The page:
A psychiatric institution would be "a fate wrose than death", Breivik said
Anders Behring Breivik, who is set to go on trial on April 16 for killing 77 people in Norway last July, said in a letter published Wednesday that being sentenced to psychiatric care would be the worst fate imaginable.
"To send a political activist to an asylum is more sadistic and more evil than killing him! It is a fate worse than death," the 33-year-old right-wing extremist wrote in a 38-page letter, of which the Verdens Gang (VG) daily published a few extracts.
The letter aims to discredit, point-by-point, a report by two psychiatric experts, Synne Soerheim and Torgeir Husby, who concluded late last year that Behring Breivik was suffering from paranoid schizophrenia and was therefore criminally insane.
If the Oslo court judges reach the same conclusion at the end of his 10-week trial, the confessed killer will be sentenced to a locked psychiatric ward, possibly for life, rather than prison.
Behring Breivik, who has claimed to be on a crusade against multi-culturalism and the "Muslim invasion" of Europe, wants to be declared of sane mind, according to his lawyers, so as not to damage the political message presented in his 1,500-page manifesto published online shortly before the July 22 attacks.
"I must honestly admit that that is the worst thing that could happen to me since it would be the ultimate humiliation," he wrote in Wednesday's letter.
Behring Breivik claims in the letter that he found more than "200 lies" in the psychiatric report, ranging, according to VG, from small language mistakes to whole paragraphs the right-wing extremist claims Soerheim and Husby made up.
"The problem is that 80 percent of the content in the 13 conversations (the experts had with Behring Breivik and which they based their conclusion on) is completely made up," he wrote in the letter.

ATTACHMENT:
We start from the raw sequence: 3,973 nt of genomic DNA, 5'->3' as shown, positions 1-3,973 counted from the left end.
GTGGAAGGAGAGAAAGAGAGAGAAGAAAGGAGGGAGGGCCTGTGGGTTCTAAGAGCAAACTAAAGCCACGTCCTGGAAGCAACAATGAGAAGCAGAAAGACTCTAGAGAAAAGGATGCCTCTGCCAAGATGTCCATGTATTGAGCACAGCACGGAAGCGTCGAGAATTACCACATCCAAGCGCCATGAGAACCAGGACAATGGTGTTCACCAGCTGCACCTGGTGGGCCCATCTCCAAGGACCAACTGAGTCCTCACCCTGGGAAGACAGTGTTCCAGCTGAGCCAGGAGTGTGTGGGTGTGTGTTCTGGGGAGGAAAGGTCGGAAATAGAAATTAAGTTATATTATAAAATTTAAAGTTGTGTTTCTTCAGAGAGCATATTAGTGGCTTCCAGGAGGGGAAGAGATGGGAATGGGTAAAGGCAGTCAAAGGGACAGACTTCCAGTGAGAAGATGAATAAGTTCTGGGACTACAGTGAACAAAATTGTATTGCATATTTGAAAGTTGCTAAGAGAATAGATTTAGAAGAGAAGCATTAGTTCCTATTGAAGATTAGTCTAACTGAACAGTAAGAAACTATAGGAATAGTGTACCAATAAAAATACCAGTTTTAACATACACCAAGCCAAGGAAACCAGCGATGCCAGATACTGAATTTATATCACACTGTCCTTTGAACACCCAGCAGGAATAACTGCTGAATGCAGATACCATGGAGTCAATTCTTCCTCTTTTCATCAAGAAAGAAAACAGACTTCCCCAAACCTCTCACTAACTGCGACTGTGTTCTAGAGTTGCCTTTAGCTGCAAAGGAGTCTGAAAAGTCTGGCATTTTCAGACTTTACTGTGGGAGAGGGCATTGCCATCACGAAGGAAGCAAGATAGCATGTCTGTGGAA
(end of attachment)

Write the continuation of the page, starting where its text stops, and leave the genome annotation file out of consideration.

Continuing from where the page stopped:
Reversing roles, the confessed killer questioned whether Soerheim and Husby may have been so traumatised by his attacks that they were unable to be objective and should have be considered unfit to evaluate his mental state.
"The very brutal, and for them incomprehensible, actions, combined with our incompatible ideological opinion differences resulted in a conclusion that most probably emerged as a result of out-of control emotions, where the lack of a pragmatic approach was all but complete," he wrote.
"Their aim was quite clearly to create the premises that support the diagnosis they reached early on," he wrote.
The psychiatric experts' conclusion last year caused outcry in Norway and the Oslo court has ordered a second evaluation by two new experts who are set to present their findings on April 10, less than a week before the trial gets underway.
On July 22, Behring Breivik set off a car bomb outside government buildings in Oslo, killing eight people.
He then went to Utoeya island, some 40 kilometres (25 miles) northwest of Oslo, and, dressed as a police officer, spent more than an hour methodically shooting and killing another 69 people, mainly teenagers, attending a summer camp hosted by the ruling Labour Party's youth wing.
"I of course knew right from wrong, but I acted instinctively," Behring Breivik wrote in his letter.